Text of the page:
Chicks and Beer: Chicks Watch Their Weight

New Belgium brewery logo of girl on bicycle

I’m thinking about possible stumbling blocks that might explain why the beer industry has not been able to make inroads on the “women’s market”.  One of them, of course, is that beer is “fattening”.  It turns out that the issue of weight gain with beer is a little more complicated than just drinking in the calories.

According to the New York Times, Swiss researchers have found that people who drink alcohol burn fat much more slowly than usual.  Any fat that is not burned…yeah, guys, that’s your ever-sinking belt line we’re trying not to look at.  According to AskMen Health and Sports website, alcohol is metabolized and absorbed more quickly than other foods, too.  So it’s not just the calories in alcohol, it’s also the way alcohol throws off the body’s normal way of dealing with it that puts on the pounds.

Flying Dog Brewery logo
Flying Dog has some low-cal beers. The world is good.

You can honestly tell your woman friend there isn’t any fat in beer (though why anyone would think there is, is beyond me).  You can tell her there aren’t that many calories in beer – and compared to some other foods it’s even true.  There are, however, plenty o’ carbs.  By its very nature beer is going to make it harder for body to stay sleek.  While an amazing number of guys have no idea how to monitor their daily calorie/fat/carb intake, you can bet your girlfriends can do it without using their fingers to count.  We all know that in the U.S. most of us take in too many calories.  Beer calories require that much more exercise to burn off.

Guinness Draught is a low-calorie beer. Wheee!
Guinness Draught is a low-calorie beer. Wheee!

Most calorie figures are based on a 12-oz can of beer, but if you go out you usually get a 16-oz pint, right?  If you do most of your drinking out with friends, take that calorie count and add a third of it again.  Your female friends are either counting those extra calories or trying really hard not to.  A 12-oz beer tends to run between 100 and 200 calories, and 10-20 grams of carbs.  According to the Livestrong website, daily carb intake should be 169-244 grams a day for someone eating about 1500 calories a day (which is kinda normal) and not consciously trying to lose weight.    A couple of beers are maybe 40 grams of carbs a night, and a thousand calories a week; three thousand calories is a pound of fat.  In less than two weeks you’ve put on more than enough carbs and calories to gain a pound or more.   Your average hour’s workout burns 200-400 calories, 600 tops…that’s a lot of working out just to hold  your ground against a healthy beer habit.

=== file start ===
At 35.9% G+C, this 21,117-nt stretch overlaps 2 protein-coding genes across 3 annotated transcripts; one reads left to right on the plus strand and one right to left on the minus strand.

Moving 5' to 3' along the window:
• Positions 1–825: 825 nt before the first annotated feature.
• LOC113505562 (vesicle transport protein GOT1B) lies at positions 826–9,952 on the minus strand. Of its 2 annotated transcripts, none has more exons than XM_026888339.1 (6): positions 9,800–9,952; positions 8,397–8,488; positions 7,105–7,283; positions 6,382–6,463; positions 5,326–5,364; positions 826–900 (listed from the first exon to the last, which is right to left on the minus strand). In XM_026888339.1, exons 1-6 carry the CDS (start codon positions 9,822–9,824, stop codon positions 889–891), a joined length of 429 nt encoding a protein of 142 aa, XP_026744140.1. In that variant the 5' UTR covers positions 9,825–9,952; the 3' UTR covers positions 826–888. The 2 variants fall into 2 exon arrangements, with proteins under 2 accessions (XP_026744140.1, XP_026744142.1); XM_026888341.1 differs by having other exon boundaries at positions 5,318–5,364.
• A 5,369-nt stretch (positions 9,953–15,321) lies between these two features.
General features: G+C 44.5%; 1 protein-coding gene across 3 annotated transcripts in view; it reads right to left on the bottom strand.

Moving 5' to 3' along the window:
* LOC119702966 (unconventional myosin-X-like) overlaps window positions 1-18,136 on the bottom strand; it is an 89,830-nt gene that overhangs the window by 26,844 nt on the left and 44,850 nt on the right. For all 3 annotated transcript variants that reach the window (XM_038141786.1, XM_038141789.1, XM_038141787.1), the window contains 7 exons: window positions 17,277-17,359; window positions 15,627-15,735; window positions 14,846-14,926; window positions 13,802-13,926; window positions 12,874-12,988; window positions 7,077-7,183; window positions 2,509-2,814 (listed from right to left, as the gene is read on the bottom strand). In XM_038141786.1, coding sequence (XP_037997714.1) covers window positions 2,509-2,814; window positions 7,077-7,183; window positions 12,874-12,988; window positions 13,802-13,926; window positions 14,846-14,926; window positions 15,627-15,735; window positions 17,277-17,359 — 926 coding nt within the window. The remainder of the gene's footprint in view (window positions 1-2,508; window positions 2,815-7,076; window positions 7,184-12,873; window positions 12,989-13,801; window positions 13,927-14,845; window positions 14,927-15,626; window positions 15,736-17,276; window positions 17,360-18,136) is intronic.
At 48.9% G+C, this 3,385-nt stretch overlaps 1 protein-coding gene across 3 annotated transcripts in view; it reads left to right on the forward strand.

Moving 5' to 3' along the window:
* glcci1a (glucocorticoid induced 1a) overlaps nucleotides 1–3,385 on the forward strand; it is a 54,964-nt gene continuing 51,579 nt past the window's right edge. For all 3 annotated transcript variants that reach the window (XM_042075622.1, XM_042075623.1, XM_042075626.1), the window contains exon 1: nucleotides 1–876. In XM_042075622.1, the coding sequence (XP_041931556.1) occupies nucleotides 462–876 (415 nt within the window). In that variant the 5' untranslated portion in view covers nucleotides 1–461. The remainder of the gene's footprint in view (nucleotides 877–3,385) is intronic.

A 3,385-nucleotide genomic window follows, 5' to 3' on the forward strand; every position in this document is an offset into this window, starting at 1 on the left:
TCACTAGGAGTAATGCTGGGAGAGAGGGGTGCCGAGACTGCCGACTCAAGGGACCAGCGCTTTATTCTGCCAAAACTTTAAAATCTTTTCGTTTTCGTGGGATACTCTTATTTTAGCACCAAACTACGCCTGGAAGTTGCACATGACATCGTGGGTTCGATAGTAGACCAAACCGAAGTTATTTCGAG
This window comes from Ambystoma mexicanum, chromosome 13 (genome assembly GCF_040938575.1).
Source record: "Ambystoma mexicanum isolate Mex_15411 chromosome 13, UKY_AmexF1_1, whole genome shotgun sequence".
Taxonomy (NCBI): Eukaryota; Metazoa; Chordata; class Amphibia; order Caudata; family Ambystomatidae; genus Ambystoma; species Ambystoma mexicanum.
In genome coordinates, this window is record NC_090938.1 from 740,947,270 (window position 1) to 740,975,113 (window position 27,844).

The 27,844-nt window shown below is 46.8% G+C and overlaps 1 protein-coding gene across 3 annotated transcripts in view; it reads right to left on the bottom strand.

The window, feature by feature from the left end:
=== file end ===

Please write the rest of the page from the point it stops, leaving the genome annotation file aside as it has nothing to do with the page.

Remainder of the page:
Oh, there are plenty of lists out there of lower-calorie beers.  Men’s Health has a Best List, and I’m happy to say Guinness Draught is in the top ten.  Shape Magazine has a few palatable offerings on their top 15 bikini-friendly beer list: Guinness Draught, Fat Tire Amber Ale, and Sierra Nevada Summerfest.   Beer100 has a nice long list of beers and their calorie/carb counts.  Google “low calorie beer” and take your pick of informative websites.  The problem is, low-calorie beers seem to, without exception, taste awful.

Tramp with generic beer and cigarette, hair standing on end
Low-cal beers just don’t taste good

If you’re looking for the most alcohol with the least calories, may I recommend gin or whisk(e)y? (Note I’m steering clear of Everclear, and even absinthe, which certainly qualifies.)    See, the thing with beer is that he bulk of calories in beer comes from alcohol, with secondary being the residual sugars left behind after fermentation. So if you want high alcohol content, you get a higher calorie count.   If it’s beer-drunk you’re looking for, barleywines run 8-12% alcohol, and are often available in the better-stocked pub.  Otherwise a dry-finishing beer is probably your best bet, as you may get more alcohol per unit of beer.  (A dry finish implies that the brewery let the yeast eat as much of the resident sugars as possible, so you’re getting your calories from alcohol, not residual sugars.)

Now, I am not in any way advocating giving up on beer when you’re trying to watch your weight.  If you like Miller Lite, fine, go for it. But let me point out that Flying Dog has some calorie-competitive offerings (Doggie Style, In Heat Wheat, Woody Creek White, Old Scratch Amber Ale, and a few more), and is much better beer.  So do Leinenkugel, New Belgium and some others.  You can drink good-tasting beer and watch your weight too.

If you want a beer you can really enjoy while not looking like the Teletubbies, I think there’s really only one answer.  As good ol’ Thomas Jefferson said, everything in moderation, including moderation itself.  There are nights when it’s really justified to kick down the doors and raise some hell, but most of the time you’re out to relax and enjoy.  So choose carefully.  The up-side is that in the process, you’ll get to actually enjoy your beer (or pick a different one next time), and you’ll take on fewer calories.

In my book, life is far too short, why spend this evening drinking beer I don’t like?  I have to watch my weight like a hawk…


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